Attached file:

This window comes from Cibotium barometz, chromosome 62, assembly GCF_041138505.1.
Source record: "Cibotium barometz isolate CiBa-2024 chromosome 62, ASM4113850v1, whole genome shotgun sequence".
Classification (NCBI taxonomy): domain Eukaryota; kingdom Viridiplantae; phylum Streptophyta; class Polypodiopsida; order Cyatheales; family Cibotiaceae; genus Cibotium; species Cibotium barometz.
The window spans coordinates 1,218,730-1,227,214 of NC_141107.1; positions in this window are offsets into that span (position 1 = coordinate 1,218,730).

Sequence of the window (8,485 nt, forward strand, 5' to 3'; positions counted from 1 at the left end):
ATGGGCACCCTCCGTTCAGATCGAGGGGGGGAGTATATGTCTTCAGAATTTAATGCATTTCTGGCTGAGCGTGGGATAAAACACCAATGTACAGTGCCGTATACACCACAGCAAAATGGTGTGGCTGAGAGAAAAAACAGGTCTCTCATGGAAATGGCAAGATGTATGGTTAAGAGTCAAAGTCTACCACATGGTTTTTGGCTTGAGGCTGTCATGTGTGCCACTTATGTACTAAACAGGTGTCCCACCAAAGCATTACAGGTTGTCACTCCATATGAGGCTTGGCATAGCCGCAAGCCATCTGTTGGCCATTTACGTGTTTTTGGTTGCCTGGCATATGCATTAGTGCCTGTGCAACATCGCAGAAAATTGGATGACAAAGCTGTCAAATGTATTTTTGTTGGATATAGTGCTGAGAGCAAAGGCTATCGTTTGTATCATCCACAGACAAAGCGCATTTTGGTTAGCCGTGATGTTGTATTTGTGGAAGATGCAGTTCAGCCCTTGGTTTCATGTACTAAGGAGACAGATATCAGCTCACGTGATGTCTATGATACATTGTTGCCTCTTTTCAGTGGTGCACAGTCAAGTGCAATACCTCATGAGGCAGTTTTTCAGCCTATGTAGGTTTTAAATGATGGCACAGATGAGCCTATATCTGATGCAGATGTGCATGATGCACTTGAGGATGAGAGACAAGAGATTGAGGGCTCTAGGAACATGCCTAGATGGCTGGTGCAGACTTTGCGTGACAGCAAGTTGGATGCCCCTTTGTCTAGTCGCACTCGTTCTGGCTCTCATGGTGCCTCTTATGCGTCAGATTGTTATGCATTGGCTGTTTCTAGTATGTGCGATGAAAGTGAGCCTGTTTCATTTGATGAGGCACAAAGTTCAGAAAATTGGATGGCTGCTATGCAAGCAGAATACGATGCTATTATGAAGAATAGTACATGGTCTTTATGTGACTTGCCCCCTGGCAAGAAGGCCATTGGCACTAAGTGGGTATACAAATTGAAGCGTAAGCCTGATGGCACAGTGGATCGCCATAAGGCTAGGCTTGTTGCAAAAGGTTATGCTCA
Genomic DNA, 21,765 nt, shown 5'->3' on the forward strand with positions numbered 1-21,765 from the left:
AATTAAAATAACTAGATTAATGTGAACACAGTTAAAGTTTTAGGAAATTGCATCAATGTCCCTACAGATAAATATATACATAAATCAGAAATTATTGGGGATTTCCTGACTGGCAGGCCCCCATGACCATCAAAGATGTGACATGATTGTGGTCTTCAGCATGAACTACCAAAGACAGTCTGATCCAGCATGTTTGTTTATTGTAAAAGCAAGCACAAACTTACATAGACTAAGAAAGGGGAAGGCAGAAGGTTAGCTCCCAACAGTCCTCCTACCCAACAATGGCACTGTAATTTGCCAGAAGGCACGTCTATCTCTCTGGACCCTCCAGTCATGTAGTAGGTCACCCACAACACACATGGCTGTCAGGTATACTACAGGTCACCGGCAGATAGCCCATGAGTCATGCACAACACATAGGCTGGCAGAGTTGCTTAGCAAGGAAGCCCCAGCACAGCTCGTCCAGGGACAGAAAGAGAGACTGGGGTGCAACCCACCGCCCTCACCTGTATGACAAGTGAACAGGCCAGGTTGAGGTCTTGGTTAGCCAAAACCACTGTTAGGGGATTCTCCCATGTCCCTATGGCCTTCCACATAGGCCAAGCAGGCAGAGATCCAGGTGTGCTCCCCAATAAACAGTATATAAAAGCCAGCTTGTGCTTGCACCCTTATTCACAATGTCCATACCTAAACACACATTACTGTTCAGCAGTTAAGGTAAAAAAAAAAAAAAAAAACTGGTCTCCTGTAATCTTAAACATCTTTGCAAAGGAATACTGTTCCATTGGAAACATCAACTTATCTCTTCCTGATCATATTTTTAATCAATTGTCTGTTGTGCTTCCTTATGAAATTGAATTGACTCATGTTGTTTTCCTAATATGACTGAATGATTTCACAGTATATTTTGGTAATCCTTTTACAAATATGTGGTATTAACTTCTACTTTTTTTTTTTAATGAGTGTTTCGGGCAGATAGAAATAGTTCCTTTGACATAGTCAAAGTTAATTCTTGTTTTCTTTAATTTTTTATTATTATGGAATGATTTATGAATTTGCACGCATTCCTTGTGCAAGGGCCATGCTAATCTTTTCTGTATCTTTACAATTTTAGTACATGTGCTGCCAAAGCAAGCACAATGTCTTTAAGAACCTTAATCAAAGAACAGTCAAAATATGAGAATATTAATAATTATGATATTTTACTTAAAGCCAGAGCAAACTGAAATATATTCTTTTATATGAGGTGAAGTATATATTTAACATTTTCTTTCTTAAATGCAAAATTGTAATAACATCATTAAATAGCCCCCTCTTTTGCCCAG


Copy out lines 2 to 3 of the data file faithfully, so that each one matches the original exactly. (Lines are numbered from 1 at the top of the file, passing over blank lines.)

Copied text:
Source record: "Cibotium barometz isolate CiBa-2024 chromosome 62, ASM4113850v1, whole genome shotgun sequence".
Classification (NCBI taxonomy): domain Eukaryota; kingdom Viridiplantae; phylum Streptophyta; class Polypodiopsida; order Cyatheales; family Cibotiaceae; genus Cibotium; species Cibotium barometz.